Dr. Sia Msuya
Dr. Msuya is the Director of Public Health, KCMU College, Moshi, Tanzania. On June 30th, 2018, she gave a keynote speech during the launching of the book titled “Climbing to the peak of learning success” by Jeremia J. Pyuza at KCMC Conference Hall.
In her remarks, Dr. Msuya encouraged young people on the importance of mentorship—how mentors can help guide small thoughts into more innovative ideas to share. She encouraged young people to be proud of their ideas and to share them with others to combine various strengths for improved collaboration. In order to become an excellent author, Dr. Msuya states that an individual has to have passion—passion to share, passion to search for knowledge no matter how small it may be. The journey may be hard and long, and most times, we have hindrances before the journey even begins. However, in these instances, we should instead take responsibility and accountability for every opportunity we have and use it to improve the general public. The journey can be tough and slow, but with perseverance, KCMC is on the right track with already 30 manuscripts submitted by students.
Dr. Melissa Watt & Dr. Blandina Mmbaga
DGHI faculty Dr. Melissa Watt and Kilimanjaro Clinical Research Institute’s Dr. Blandina Mmbaga were awarded an NIH grant this summer to identify and evaluate HIV stigma faced by women seeking antenatal care in Moshi, Tanzania. They have been leading a study team in developing a stigma reduction intervention, Maisha, to reduce HIV stigma and help women overcome stigma-related barriers to improve retention to HIV care and prevention of mother to child transmission (PMCTCT) services.
All women presenting to antenatal care and enrolling in the study will watch a video, prior to HIV testing, that aims to address themes of community-level stigmatizing attitudes and pre-empt internalized and anticipated stigma for women who may test positive. The team has been working throughout the semester to analyze formative qualitative data to inform the intervention components, including the video, and several counseling sessions that will be delivered to women who test positive, aiming to address stigma and provide emotional support among HIV-positive women. The intervention is also expanding to include a male engagement component, allowing male partners who present with women at antenatal care to participate in the intervention.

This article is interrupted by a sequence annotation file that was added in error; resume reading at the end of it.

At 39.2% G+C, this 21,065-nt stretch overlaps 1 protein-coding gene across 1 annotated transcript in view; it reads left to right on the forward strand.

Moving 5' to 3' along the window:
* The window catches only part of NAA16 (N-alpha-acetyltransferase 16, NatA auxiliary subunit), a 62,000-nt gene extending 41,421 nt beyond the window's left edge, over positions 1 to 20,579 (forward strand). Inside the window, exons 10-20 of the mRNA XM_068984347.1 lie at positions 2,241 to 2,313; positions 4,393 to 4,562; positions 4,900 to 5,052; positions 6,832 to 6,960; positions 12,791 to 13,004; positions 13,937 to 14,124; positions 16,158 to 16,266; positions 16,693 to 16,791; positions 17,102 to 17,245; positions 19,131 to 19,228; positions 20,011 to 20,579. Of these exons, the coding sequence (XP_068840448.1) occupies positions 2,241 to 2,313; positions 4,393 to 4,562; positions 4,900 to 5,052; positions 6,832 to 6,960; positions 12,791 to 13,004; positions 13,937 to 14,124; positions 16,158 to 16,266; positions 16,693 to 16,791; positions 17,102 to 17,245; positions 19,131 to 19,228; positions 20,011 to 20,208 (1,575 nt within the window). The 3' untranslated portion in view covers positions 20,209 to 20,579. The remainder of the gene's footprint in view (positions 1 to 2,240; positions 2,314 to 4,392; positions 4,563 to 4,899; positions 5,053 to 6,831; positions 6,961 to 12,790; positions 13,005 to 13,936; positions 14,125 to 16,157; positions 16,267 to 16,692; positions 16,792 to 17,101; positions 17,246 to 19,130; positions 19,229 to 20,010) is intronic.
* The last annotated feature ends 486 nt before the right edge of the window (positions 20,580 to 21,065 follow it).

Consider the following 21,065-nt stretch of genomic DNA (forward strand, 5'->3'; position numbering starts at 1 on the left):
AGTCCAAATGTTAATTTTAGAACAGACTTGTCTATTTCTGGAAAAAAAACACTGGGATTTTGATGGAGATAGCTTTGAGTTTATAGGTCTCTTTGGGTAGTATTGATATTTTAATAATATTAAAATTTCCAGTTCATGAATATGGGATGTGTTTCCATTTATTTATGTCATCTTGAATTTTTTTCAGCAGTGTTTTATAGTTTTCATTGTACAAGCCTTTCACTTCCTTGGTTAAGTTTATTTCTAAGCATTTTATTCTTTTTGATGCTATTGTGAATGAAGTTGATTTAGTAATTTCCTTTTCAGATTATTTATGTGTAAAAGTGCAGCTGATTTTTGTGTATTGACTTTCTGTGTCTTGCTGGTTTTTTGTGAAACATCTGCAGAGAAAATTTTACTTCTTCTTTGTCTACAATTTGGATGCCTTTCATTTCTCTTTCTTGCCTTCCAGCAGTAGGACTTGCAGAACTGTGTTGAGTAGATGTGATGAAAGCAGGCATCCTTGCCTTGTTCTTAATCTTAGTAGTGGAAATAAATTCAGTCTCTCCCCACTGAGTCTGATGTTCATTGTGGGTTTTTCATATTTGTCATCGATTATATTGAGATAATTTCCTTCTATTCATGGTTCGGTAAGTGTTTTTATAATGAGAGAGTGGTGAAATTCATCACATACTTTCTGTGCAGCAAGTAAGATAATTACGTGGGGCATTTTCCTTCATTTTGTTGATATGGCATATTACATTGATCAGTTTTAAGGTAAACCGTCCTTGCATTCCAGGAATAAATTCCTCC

This study will be able to offer insights on how such an intervention may affect women’s engagement in PMTCT care, a key point of entry for women and children for HIV/AIDS education and services, and other HIV-related topics such as HIV disclosure and stigma.
The team just wrapped up a successful semester, including filming of the intervention’s video on site in Moshi, Tanzania, and is excited to begin pilot testing the intervention in the new year! Learn more about the study here: https://sites.duke.edu/pmtct/
Godfrey Kisigo, a former study coordinator in Dr. Melissa Watt’s team and research fellow at Kilimanjaro Clinical Research Institute (KCRI), has joined the Master of Science program in Global Health at DGHI this fall. In Dr. Watt’s team, Godfrey worked on a project that investigated postpartum HIV care engagement at individual and facility levels. In particular, the team examined facilitators and barriers to the implementation of Option B+, a prevention of mother-to-child transmission of HIV among pregnant women in the Kilimanjaro Region. In his role as a study coordinator, Godfrey assisted in leading study activities on the ground to conduct data collections, including semi-structure observations of clinical sites, interviews, and focus group discussions. His interest in implementation science research and prevention measures is derived from observing firsthand the negative impact of high costs of medications and distrust towards diagnoses and providers among patients in clinical settings. Now as a master’s student in global health, Godfrey plans to refine his research skills to strengthen health care systems in Tanzania, improving and implementing care models for HIV/AIDS. Next summer, he plans to return to Tanzania for 10 weeks for his master’s thesis project in exploring factors influencing HIV stigma among men using a mixed methods approach.